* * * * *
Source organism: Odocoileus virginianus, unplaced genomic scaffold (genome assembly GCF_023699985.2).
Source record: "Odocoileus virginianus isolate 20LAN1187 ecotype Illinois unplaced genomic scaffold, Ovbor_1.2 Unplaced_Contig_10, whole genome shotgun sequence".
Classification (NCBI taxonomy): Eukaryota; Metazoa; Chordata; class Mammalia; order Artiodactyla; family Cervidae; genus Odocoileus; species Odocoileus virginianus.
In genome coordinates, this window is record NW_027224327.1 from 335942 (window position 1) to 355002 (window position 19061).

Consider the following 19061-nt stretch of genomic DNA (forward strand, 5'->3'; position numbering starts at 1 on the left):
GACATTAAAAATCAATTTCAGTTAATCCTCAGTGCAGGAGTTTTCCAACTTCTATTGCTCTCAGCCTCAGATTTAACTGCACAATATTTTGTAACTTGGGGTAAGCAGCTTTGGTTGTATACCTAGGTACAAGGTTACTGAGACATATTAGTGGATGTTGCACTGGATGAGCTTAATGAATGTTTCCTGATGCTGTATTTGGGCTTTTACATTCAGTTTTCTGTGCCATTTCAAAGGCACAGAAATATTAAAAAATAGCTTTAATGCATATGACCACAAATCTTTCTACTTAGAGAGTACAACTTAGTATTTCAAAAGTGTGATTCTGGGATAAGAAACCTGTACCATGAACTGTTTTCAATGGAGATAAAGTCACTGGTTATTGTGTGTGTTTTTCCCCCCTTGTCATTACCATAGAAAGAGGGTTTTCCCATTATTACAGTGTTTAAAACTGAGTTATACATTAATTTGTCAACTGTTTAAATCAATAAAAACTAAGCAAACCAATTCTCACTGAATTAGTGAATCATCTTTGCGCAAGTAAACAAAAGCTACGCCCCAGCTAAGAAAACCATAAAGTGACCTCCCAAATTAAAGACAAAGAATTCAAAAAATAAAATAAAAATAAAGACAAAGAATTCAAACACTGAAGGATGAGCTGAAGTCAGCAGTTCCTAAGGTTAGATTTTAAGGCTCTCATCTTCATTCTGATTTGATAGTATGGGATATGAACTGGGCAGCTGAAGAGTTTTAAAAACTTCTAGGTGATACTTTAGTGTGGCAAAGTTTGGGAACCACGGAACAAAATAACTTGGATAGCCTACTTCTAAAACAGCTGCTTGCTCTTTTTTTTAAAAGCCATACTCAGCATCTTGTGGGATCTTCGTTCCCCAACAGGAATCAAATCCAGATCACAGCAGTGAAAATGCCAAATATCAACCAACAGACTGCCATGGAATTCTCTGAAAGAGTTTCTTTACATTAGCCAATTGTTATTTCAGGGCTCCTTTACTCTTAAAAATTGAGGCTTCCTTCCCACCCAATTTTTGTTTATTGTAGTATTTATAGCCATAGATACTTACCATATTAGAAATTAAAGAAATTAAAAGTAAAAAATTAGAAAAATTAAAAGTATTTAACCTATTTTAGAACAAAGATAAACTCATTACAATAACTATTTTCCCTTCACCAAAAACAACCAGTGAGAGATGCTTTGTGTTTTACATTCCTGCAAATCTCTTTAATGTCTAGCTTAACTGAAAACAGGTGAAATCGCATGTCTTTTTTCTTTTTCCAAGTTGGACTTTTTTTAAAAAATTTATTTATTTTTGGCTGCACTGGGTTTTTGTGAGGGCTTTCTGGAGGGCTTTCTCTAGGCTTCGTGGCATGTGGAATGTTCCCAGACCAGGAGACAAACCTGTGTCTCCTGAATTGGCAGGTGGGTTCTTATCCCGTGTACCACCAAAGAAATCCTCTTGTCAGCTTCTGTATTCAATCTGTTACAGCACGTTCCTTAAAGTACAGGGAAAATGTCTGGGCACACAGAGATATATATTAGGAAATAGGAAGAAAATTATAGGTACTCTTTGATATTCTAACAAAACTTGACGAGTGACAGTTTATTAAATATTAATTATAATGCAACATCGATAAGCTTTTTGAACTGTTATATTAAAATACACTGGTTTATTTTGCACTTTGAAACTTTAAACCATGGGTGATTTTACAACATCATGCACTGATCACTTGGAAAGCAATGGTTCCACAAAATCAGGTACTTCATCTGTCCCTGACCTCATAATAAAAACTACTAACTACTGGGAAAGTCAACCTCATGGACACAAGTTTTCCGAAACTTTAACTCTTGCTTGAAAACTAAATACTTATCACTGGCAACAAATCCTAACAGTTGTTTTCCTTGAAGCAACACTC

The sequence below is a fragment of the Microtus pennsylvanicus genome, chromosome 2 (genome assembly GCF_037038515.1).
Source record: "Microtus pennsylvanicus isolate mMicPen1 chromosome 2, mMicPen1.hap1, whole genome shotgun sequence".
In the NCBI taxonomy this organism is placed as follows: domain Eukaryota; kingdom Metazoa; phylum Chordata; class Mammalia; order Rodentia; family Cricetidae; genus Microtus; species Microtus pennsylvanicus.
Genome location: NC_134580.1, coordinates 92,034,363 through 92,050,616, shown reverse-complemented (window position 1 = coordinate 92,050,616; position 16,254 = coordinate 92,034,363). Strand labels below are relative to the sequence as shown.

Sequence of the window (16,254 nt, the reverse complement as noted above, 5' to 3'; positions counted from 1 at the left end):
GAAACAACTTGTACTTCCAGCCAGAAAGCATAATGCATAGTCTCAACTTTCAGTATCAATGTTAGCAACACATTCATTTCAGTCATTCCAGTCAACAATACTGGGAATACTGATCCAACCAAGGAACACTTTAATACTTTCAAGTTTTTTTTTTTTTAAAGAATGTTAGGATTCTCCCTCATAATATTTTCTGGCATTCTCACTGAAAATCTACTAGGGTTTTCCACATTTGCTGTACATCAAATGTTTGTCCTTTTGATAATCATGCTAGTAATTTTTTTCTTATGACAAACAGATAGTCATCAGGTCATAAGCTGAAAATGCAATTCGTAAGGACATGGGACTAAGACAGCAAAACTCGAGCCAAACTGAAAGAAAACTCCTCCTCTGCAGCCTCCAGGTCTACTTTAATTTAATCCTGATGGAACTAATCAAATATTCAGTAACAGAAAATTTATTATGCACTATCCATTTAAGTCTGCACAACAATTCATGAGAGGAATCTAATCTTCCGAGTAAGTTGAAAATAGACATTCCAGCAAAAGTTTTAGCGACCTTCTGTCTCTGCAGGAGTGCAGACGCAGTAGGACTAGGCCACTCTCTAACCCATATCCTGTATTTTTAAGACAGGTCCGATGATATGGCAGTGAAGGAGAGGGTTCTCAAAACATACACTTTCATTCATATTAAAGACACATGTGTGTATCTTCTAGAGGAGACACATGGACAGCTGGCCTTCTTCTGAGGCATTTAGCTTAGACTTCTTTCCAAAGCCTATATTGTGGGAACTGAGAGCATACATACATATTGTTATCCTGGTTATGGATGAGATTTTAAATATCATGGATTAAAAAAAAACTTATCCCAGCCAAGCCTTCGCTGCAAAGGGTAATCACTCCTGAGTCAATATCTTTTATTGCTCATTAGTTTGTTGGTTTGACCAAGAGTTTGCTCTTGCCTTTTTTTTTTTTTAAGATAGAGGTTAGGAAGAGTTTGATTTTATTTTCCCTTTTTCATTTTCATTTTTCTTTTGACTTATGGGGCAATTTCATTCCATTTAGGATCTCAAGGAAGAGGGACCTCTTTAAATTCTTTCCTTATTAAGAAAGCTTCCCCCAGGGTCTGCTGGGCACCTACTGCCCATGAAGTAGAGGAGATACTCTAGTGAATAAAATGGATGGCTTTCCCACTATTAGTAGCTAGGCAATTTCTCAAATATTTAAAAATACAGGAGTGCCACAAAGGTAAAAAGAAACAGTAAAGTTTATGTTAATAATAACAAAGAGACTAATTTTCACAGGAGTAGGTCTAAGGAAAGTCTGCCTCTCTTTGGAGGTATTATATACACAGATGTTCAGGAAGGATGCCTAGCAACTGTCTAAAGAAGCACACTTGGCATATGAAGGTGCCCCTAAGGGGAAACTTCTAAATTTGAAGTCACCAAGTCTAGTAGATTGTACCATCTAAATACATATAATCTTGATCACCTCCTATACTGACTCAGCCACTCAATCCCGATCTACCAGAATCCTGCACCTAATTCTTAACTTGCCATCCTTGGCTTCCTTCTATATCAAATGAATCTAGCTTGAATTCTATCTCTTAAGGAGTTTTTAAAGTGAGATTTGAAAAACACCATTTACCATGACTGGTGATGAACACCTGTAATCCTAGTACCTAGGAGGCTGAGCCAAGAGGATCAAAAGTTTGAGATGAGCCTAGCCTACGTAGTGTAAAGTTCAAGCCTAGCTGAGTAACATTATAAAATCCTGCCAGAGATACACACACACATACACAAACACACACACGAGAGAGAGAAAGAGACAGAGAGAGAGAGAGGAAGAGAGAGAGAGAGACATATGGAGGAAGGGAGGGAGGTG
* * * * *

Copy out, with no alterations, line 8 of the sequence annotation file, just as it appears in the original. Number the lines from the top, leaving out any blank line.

Source record: "Microtus pennsylvanicus isolate mMicPen1 chromosome 2, mMicPen1.hap1, whole genome shotgun sequence".